Chandler PD has a history of ‘evolving,’ chief says - SanTan Sun News SanTan Sun News

Chandler PD has a history of ‘evolving,’ chief says

April 26th, 2022 SanTan Sun News
Chandler PD has a history of ‘evolving,’ chief says

By Ken Sain
Staff Writer

Other police departments around the country are now looking to reform their departments because of the fallout of the murder of George Floyd in 2020.

Chandler’s police chief says his department is well ahead of its peers.

“The term ‘reform’ is not alien to the Chandler Police Department,” Chief Sean Duggan told a Chamber of Commerce audience during a panel discussion on police reform held at Chandler-Gilbert Community College on April 8. “In fact, reform – or as I like to call it ‘evolution’ – … that is part of the fabric of our organization and has been for years.”

Duggan said his department is constantly learning and evolving. He pointed out they were among one of the first to fully embrace the use of body cameras, which they’ve been using for nine years.

“This is not something that we were compelled to do, a court didn’t order us to do this,” Duggan said. “Nine years ago, we recognized the technology of body-worn cameras and how it collects compelling evidence, how it my help deescalate a situation, how it holds people accountable.”

He said it also helps the department to prosecute cases faster.

Duggan said there have been other changes. After the Michael Brown death in Ferguson, Missouri, in 2014, this department made it an official policy that any police officer who uses deadly force must do all they can to provide aid. Another change is duty to intervene.

“If you see an officer next to you doing something inappropriately, it is your expectation policy to intervene and stop that action,” Duggan said. “This is five years before George Floyd was murdered.”

City Council is currently considering its next fiscal budget and one of the proposals being discussed for the Police Department is the addition of five mental health professionals.

“It’s still in its infancy stages, but what we want to do is to take some of the burden away from our officers on the street and train up a highly-skilled, dedicated unit to help respond to some of those mental health calls,” Duggan said after the meeting.

Anthony Cano, 17, was killed on Jan. 2, 2021 after being pulled over for having a broken light on his bicycle. The teen decided to flee and a chase began through a park. During the chase a gun Cano was carrying fell to the ground. Officer Chase Bebak-Miller ordered Cano to drop to the ground at that point. He fired the first of two shots a second later.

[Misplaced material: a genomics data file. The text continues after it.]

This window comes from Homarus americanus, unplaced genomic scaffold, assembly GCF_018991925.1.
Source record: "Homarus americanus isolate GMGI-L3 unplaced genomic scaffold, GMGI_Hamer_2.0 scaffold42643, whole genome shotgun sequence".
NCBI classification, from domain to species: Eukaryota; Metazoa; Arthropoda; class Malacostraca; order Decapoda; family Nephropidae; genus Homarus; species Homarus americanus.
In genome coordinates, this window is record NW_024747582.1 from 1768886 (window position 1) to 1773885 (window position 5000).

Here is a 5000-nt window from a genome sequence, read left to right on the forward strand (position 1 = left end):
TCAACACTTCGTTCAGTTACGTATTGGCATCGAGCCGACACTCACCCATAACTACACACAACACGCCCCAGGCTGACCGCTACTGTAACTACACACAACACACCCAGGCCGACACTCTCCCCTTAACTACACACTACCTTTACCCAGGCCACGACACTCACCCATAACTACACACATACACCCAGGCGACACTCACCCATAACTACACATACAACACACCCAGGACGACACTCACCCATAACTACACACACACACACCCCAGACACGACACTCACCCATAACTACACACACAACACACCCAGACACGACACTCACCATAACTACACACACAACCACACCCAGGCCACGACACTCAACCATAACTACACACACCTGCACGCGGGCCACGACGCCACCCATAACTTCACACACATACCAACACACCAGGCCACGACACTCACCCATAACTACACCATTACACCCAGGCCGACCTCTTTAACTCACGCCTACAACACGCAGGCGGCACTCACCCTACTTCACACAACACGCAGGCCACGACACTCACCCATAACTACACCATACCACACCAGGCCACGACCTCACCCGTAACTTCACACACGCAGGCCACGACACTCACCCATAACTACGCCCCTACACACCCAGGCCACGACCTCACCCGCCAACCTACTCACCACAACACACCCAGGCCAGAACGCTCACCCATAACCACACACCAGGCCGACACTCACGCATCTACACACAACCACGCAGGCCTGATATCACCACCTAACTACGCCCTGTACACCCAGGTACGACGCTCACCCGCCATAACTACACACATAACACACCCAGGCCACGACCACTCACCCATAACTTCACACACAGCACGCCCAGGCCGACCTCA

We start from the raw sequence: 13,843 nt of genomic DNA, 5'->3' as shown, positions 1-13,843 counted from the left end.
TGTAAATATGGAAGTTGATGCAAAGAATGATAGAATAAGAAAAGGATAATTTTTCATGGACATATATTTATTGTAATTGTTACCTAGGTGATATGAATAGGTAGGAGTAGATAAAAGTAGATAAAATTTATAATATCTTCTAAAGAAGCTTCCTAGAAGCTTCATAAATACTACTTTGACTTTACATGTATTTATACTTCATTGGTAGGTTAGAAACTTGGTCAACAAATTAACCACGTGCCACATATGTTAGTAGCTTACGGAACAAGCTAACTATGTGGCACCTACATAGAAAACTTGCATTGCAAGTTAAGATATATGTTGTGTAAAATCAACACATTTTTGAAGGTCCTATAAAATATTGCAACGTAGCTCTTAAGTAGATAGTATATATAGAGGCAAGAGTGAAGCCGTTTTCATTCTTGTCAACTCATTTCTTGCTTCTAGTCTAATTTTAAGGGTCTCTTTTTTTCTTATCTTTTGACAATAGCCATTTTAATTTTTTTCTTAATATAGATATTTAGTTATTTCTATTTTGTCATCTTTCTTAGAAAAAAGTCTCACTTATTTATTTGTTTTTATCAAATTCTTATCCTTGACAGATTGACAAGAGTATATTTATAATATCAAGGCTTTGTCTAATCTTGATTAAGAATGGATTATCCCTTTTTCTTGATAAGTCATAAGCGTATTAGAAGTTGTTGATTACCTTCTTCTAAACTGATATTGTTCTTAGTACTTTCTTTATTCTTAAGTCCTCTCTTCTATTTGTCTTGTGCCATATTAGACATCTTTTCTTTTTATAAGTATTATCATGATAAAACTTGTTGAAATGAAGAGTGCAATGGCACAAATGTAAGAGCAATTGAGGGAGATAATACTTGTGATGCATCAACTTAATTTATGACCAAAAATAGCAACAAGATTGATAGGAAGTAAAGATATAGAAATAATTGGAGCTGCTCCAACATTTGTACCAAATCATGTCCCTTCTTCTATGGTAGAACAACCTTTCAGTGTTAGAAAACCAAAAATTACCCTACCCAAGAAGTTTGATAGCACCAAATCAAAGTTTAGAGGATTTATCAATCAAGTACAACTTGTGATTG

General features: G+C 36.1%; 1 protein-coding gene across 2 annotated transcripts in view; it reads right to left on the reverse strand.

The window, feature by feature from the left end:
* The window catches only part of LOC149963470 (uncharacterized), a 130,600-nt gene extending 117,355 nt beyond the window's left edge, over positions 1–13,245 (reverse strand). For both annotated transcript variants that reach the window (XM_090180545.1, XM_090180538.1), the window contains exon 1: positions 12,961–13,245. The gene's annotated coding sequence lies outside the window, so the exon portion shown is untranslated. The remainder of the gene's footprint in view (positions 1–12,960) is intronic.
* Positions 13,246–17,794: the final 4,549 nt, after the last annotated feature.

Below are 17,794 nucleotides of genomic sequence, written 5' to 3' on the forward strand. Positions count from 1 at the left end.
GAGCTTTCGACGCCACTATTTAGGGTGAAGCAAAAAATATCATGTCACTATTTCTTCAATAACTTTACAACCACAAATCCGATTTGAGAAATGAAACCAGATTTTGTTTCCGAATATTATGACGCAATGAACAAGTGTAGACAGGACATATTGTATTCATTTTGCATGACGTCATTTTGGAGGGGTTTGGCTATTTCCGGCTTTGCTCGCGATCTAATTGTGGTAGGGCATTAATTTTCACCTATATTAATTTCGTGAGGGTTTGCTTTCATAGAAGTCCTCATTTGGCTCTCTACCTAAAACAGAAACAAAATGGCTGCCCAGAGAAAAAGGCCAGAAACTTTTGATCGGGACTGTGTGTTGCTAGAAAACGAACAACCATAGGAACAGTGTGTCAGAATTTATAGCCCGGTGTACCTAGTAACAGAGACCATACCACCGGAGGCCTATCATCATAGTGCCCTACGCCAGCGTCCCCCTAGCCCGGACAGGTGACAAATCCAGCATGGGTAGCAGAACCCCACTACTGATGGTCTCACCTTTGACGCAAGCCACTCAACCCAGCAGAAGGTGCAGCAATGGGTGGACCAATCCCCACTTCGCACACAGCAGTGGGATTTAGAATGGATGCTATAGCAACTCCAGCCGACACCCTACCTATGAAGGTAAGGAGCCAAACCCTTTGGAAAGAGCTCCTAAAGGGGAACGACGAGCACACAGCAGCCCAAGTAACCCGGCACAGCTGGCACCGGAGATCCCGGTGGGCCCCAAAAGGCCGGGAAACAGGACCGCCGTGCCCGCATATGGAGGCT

Cano died after three weeks in the hospital. The Maricopa County Attorney Office said the case is still under review and no decision has been reached to charge Bebak-Miller or not.

Duggan said they did make a change in how they report use of deadly force cases after the Cano shooting. He said that was the only change they made because of that case.

Chandler settled a lawsuit with Cano’s family for $1.125 million.

Michael Collins, the president of the Chandler Law Enforcement Association, agreed with Duggan that Chandler PD has been ahead of other departments around the nation.

“We’re constantly reforming what we do, and always have been,” Collins said. “I think our department has been at the forefront of trying to identify issues ahead of time and to mitigate them.”

Duggan and the other panelists were asked what did they think would be the biggest issue for police departments in the coming years.

He said recruitment will be an issue every department in the nation will be struggling with.

Duggan said attacks on officers are up around the nation. Also, officers’ reputations have been tarnished because of a few cases. That makes filling positions vacated by retirements very difficult.

“How many people out there are willing to be police officers today, and of those people, how many people out there are talented and qualified to be police officers today?” Duggan asked. “The pool is small and we’re competing with every chief in this Valley, every chief regionally for that very, very tiny pool of candidates.”